The 3.6-m Standard Photometer

The 3.6-m Standard Photometer was mounted at the Cassegrain focus of the ESO 3.6-metre telescope at La Silla Observatory in 1981. This instrument was a single channel photometer fully operated from a control room.

The 3.6-m Standard Photometer had a diaphragm wheel, which was used to meet different seeing conditions. The wheel was slightly inclined to the plane of the image and the polished outer face of the wheel reflected the star field through the 3.6-metre TV viewing system in the Cassegrain adapter for data collection. This photometer used two diaphragms — one was used with the star being measured and the other measured the background sky. In total, 12 diaphragm sizes were used in the wheel, allowing four different combinations of star-sky positions. Eight filters were also available to the photometer and could be positioned automatically.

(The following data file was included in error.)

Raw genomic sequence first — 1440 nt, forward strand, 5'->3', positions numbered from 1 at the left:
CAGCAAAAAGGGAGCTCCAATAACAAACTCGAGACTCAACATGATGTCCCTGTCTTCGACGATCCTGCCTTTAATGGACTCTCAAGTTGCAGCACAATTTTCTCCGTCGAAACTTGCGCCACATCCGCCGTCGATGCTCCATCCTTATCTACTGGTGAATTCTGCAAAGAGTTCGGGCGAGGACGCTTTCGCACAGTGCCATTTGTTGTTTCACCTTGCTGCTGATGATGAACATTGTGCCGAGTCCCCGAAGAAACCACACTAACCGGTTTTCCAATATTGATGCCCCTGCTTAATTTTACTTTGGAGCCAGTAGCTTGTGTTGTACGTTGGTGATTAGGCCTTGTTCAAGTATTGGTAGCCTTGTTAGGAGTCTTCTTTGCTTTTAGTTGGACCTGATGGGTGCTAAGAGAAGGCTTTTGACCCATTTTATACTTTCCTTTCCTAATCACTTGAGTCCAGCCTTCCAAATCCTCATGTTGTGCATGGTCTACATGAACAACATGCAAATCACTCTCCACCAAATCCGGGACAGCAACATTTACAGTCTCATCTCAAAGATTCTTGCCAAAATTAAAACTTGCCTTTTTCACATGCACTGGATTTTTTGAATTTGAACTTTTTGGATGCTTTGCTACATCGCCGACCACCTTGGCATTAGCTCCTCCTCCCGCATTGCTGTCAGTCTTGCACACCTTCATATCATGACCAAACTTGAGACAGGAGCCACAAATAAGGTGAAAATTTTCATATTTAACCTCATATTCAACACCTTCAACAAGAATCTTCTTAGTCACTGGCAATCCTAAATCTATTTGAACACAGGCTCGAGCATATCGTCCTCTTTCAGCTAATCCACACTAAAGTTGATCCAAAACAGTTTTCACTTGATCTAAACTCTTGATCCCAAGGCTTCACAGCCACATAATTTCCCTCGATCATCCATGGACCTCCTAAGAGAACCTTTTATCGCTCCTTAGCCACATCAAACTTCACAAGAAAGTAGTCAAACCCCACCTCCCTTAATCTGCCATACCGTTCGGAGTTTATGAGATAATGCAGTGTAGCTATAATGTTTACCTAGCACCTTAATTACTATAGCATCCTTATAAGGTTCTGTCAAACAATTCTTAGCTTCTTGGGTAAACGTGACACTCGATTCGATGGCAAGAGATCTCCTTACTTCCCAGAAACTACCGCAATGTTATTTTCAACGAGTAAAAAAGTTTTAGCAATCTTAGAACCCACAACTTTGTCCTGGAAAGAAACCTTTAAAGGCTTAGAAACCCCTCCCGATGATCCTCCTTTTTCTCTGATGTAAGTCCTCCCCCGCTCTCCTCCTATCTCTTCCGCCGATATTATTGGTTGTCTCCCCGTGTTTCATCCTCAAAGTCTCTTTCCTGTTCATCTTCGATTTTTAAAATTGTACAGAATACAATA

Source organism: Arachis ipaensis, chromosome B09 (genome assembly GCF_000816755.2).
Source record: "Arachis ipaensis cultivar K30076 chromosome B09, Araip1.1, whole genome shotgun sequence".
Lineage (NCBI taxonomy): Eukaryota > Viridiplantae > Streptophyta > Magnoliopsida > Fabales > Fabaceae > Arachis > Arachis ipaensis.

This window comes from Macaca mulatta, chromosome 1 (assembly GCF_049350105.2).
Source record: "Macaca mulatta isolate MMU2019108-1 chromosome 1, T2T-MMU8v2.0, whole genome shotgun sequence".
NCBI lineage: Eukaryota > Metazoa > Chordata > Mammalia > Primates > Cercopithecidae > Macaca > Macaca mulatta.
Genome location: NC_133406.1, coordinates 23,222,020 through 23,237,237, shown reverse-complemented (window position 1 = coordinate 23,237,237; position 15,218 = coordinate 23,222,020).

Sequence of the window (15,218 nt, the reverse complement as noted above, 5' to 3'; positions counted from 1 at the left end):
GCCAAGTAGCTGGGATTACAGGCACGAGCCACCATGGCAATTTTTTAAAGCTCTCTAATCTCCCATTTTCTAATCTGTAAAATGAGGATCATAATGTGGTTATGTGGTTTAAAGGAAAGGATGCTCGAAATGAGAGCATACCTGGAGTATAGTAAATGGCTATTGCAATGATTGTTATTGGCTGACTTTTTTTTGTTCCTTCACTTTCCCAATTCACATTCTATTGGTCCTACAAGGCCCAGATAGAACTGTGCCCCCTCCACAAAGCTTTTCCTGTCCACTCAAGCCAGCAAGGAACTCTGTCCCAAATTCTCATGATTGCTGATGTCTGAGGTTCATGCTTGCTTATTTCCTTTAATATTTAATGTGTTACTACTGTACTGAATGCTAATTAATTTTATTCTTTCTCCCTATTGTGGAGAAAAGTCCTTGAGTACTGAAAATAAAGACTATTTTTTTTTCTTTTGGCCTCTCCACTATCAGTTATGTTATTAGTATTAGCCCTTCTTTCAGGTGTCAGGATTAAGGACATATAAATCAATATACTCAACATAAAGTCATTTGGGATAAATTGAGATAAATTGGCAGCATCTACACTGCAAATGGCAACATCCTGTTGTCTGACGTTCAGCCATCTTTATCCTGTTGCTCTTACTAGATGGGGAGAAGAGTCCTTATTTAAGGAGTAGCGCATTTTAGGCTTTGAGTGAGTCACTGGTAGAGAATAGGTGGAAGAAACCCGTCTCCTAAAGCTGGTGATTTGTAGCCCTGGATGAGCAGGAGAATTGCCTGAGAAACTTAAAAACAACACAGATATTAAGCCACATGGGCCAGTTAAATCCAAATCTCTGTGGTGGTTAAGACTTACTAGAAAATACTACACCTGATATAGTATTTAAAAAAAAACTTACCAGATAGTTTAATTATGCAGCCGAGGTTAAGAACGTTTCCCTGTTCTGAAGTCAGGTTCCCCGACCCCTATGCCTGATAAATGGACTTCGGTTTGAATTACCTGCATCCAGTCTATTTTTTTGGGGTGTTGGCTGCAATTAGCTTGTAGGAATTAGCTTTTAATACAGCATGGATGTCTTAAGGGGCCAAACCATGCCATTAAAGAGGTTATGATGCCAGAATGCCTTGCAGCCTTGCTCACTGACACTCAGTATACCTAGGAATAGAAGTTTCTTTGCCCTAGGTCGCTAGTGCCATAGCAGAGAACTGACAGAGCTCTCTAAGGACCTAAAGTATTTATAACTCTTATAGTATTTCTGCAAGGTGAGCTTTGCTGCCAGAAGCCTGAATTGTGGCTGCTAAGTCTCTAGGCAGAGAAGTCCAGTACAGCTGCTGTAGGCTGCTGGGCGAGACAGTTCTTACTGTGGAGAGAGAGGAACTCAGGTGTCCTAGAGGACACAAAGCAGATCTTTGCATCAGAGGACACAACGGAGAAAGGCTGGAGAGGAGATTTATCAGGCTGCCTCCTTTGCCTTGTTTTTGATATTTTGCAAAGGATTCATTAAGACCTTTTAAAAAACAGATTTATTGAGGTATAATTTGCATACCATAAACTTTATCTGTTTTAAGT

The photometer was used to observe stars no brighter than magnitude 10 and could be used in normal or fast (up to 10 kHz) photometric modes. The collected data were saved on a magnetic tape that could store up to 1.8 hours of measurements.

The 3.6-m Standard Photometer was decommissioned from the ESO 3.6-metre telescope in the 1990s.

The 3.6-m Standard Photometer

This table lists the global capabilities of the instrument. The authoritative technical specifications as offered for astronomical observations are available from the Science Operations page.

Location: Decommissioned
Telescope: ESO 3.6-m telescope
Focus: Cassegrain
Type: Photometer
Wavelength range: 275–624 nm
First light: 1981
Science goal: Star Photometry
Images taken with the instrument: N/A
Images of the instrument: Link
Press Releases with the instrument: N/A
Consortium:
  • ESO